‘Extreme’ hatch apparently showcases the future for electrified JCW Minis.
This bright little bundle of batteries is the new safety car for Formula E. It’s called the Mini Electric Pacesetter, and in its maker’s own words, is “the most dynamic interpretation yet of a Mini with all-electric power”.
It was developed in collaboration with BMW’s Motorsport arm, and the transition from the regular, road-going Mini Electric to this track-honed bulldog is stark enough to warrant some discussion. Yeah, we’re gonna need a montage.
The battery and motor setup mirrors the road car’s – so 182bhp, 206lb ft of torque – only here, it’s pushing considerably less weight. BMW Motorsport’s worked its magic over the Mini, dropping some 130kg. It now weighs 1,230kg.
Both front and rear aprons are lighter than before, ditto those new flared arches. The new front splitters, blanked off grille (remember it’s electric, so doesn’t require a rad) and new brake cooling apertures lend credence to the whole ‘I’m a friendly bulldog’ vibe. The lights required for its flashy new role are incorporated into the bonnet.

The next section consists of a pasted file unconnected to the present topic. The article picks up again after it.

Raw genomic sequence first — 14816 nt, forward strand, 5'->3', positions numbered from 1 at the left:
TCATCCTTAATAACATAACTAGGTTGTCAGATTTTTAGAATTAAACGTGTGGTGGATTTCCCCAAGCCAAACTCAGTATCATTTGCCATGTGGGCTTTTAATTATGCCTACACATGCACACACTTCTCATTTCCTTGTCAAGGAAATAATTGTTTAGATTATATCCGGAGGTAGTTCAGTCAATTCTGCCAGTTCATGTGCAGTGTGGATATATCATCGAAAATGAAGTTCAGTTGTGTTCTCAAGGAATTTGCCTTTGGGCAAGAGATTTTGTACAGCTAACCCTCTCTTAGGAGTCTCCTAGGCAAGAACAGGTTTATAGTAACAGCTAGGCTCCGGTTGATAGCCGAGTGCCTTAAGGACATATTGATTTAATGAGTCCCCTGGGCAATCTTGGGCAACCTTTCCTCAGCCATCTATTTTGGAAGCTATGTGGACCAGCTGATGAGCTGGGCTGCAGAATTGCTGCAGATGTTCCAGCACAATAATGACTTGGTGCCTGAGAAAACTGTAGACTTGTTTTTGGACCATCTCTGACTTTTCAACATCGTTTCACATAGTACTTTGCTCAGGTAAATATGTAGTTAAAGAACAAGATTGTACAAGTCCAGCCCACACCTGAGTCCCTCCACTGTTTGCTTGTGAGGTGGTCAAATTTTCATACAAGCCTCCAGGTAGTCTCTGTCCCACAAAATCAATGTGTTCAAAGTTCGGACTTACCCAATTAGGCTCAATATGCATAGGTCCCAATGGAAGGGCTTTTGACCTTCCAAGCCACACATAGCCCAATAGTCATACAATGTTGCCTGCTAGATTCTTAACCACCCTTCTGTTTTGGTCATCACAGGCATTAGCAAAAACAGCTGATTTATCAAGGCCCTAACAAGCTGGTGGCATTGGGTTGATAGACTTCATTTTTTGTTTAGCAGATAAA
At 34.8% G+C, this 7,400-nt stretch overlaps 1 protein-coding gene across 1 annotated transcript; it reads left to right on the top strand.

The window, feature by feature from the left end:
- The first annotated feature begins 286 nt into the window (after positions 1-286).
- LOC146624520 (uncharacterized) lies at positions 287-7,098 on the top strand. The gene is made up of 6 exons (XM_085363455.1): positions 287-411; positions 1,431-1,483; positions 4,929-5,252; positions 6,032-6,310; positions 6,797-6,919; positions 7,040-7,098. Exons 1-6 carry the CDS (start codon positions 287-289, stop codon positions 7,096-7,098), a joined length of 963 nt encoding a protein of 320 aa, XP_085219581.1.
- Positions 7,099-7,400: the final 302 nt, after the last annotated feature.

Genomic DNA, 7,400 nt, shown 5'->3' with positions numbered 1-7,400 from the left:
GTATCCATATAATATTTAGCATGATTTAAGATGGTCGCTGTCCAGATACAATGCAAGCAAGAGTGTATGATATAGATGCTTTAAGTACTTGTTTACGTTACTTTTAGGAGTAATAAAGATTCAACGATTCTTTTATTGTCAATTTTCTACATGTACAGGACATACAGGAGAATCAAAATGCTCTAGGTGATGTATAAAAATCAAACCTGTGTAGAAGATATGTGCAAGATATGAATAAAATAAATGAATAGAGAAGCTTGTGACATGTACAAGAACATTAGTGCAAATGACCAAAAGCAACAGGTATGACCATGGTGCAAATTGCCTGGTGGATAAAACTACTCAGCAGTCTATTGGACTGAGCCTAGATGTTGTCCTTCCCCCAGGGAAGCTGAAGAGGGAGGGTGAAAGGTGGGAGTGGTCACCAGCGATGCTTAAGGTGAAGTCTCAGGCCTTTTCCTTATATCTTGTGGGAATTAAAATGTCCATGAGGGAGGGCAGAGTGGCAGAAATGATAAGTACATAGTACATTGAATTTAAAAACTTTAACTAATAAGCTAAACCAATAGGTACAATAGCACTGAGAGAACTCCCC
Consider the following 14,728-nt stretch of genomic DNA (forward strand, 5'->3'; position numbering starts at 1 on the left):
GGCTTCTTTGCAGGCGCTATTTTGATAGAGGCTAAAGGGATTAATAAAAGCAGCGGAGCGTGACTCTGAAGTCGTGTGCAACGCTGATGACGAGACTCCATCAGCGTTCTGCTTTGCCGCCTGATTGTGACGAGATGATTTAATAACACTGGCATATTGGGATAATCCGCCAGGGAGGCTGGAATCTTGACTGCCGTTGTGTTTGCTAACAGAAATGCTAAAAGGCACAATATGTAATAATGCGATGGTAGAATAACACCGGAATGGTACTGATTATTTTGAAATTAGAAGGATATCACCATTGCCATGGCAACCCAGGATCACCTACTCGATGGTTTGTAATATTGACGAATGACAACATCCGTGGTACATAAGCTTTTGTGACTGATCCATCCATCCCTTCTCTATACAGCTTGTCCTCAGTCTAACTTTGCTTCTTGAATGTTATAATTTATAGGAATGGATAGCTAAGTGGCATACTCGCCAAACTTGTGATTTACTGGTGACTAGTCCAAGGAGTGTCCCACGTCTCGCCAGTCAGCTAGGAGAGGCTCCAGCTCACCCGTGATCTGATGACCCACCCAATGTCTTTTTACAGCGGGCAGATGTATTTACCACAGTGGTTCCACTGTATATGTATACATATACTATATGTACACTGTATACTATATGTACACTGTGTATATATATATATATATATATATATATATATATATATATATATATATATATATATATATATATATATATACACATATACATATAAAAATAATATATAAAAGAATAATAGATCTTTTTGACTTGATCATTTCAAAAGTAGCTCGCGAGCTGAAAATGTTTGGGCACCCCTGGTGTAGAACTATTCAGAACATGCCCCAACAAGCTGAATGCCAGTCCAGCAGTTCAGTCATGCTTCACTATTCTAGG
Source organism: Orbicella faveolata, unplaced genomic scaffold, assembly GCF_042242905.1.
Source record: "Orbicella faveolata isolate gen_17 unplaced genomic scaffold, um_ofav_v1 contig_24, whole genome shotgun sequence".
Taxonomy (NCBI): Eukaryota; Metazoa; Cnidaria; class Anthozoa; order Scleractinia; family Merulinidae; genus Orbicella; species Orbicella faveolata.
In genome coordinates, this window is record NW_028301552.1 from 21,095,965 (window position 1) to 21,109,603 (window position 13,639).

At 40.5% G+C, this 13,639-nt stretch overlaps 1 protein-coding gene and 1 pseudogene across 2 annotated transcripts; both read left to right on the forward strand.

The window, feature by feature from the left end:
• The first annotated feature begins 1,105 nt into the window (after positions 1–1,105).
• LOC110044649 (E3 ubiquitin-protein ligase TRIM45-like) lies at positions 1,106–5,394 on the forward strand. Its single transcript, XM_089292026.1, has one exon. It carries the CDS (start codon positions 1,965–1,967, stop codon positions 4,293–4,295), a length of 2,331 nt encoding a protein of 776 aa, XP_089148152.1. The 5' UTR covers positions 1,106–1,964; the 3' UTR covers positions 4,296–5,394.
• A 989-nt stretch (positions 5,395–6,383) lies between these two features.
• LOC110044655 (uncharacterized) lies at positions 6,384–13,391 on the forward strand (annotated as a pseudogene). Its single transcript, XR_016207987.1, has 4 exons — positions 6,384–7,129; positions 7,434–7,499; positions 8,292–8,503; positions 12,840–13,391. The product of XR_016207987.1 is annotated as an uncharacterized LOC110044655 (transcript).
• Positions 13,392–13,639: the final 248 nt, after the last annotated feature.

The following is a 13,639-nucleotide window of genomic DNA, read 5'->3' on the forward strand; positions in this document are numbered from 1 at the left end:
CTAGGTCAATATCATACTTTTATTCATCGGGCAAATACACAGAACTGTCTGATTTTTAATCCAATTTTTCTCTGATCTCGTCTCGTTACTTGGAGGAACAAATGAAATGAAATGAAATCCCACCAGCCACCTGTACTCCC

There’s a modest side skirt betwixt not-so-modest, 18in bright orange, forged alloy wheels. Because it’s a track-only one-off, there’s the requisite roof-mounted rear wing – a 3D-printed wing, no less – complete with another row of lights, while that new rear apron has ‘cut-outs’ around the rear wheels.
It’s been gutted inside, too, with only a pair of racing seats (and harnesses) remaining. There’s a steering wheel of course, some pedals, carbon fibre coverings for the gearshift, the handbrake and indicators, and more carbon fibre adorning the door panels. Oh, and a massive roll cage. Barring the roll cage, a lot of this interior was 3D-printed.
The weight loss has sharpened up the 0-62mph time – 6.7s vs the production car’s 7.3s – and dropped the 0-37mph time down to 3.6s from 3.9s. There’s the usual patter about ‘go-kart feeling’ [*shudders], here delivered via three-way adjustable suspension, race-spec control arm mounts, a wider track, and massive four-piston brakes from the Mini JCW GP.
“This extreme version of the Mini Electric has been developed as the safety car in Formula E, so is clearly not intended for use on public roads,” explains Mini boss Bernd Körber. “But it does reveal one of the directions we could take with the electrification of the JCW brand.
“For me, the message is clear: electrification and John Cooper Works are a good fit,” he added.
News Source: TopGear